See a theme? (1) Speaking on things I know about. (2) Using essentially the same speech multiple times, tweaking it each time. I used that basic Star Trek material for four different speeches.

Obviously, each speech was different, but I only had to do the research once. Don't reinvent the wheel every speech. That's actually real-life, by the way: absolutely no speaker out there actually writes new speeches each time. You re-use lots of previous material, customizing it for the occasion and audience.

Thursday, June 4, 2015

New England School of Law 2015 Commencement Address

Last Friday, I had the honor and privilege to watch my daughter, Justine, graduate from the New England School of Law. The Honorable Ralph D. Gants, a Massachusetts Supreme Court Judge, presented the commencement address. As a Toastmaster, I have been trained to listen to speeches with a constructively critical ear. Judge Gants didn?t let me down.

He combined humor with a serious message to these 200 law graduates, inspiring them with a concise, purposeful delivery that opened and closed with a reference to the Star Wars movie franchise.

In the speech, he urged them to ignore the common ?nonsense? surrounding the law industry, giving brief but sound reasoning to his arguments:

1. That we have too many lawyers in our country
2. That we do not need lawyers, that all they do is slow us down and generate needless litigation
3. That only large law firm?s deal with the most challenging legal issues.
4. That all the innovation in our society is being driven by entrepreneurs, business people, and investment managers, and that lawyers are still doing law the same way they have for generations.
5. That law is no longer a vehicle for social change.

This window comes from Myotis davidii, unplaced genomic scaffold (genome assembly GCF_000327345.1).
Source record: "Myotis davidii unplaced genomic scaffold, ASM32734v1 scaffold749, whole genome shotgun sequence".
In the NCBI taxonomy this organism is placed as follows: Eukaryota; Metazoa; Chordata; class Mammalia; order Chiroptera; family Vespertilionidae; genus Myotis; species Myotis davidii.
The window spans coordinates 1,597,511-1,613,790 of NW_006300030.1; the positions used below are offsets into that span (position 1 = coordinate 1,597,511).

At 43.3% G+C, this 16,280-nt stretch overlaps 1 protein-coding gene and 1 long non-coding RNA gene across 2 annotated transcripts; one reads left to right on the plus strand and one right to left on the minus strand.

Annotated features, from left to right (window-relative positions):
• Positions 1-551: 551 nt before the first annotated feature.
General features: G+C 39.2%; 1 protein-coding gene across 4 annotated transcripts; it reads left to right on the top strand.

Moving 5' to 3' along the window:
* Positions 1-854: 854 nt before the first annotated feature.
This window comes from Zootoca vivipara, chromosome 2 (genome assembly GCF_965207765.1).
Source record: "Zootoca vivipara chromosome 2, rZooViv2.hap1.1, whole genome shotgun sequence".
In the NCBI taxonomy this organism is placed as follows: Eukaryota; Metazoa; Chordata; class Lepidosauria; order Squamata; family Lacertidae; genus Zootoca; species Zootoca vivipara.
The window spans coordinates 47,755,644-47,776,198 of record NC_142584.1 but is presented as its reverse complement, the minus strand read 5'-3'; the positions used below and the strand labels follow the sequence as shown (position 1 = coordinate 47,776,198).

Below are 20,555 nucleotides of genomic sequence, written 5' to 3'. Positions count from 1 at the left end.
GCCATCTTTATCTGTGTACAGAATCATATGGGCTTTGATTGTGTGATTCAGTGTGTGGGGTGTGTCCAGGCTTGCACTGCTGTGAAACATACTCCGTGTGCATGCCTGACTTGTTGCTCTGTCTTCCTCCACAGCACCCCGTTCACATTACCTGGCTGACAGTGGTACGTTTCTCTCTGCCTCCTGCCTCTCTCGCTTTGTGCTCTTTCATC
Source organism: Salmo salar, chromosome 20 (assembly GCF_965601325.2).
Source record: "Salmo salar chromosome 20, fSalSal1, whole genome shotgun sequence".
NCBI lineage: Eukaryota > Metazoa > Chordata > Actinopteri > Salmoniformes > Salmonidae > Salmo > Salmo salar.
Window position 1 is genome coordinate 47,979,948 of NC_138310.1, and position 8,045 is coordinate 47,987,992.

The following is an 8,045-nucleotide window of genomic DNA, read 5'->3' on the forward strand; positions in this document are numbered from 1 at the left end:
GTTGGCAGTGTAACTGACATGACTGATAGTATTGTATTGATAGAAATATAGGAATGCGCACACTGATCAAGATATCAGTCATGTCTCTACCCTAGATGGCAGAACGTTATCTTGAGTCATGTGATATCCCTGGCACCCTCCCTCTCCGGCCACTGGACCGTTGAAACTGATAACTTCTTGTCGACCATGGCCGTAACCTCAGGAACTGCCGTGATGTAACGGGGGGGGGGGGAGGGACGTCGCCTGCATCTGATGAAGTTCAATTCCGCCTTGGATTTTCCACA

He opened and closed the speech, which lasted no longer than 10 minutes, with references to Jedi knights. A transcript of the speech can be read at

"May the force be with you!" (Kevin O?Neil, CC, Loudoun Toastmasters, May 28, 2015)

Tuesday, May 19, 2015

7 Things to do when you give a short speech

7 Things to do when you give a short speech

(source: Inc. Magazine article by Bill Murphy Jr., published May 14, 2014)
  1. Decide to present 3 main points.
    An effective 5-7 minute speech allows you to present 3 messages-build your speech around only 3. And 3 is a good number-not too few or too many.
  2. Prepare and practice.
    Try out your speech in front of others, time your speech, and rewrite it; “polishing” will improve your message.
  3. Know when to quit.
    Once you’ve made you point, finish and sit down. And be sure to time your speech so that you stay within 5-7 minutes.
  4. Plot out the course of your speech.
    Plan on a minute for the opening and closing and a minute for each point. The extra two minutes will allow you to run over as you move through your speech. You may want to tell the audience things like, “that was my first point, here is my second”, etc.
  5. Give them something to look at while you’re talking.
    It gives them something to look at while you speak, something to visually remember to reinforce your message. It can be a prop, photograph, etc.
  6. Share a part of yourself
    Connect your personal experience, feeling, emotion, belief, etc. with your message. And let them hear it in your voice, facial expressions and body language.
  7. Make sure you are heard
    The best speeches are as much about making sure everyone can hear you and enunciating clearly as they are about preparing, organizing and practicing. Make sure where you are presenting allows everyone to hear, change your position in the audience or get audio equipment if necessary.

Monday, May 18, 2015

Table Topics - Lose the Fear and Have Fun!

Photo Courtesy Robbie Grubs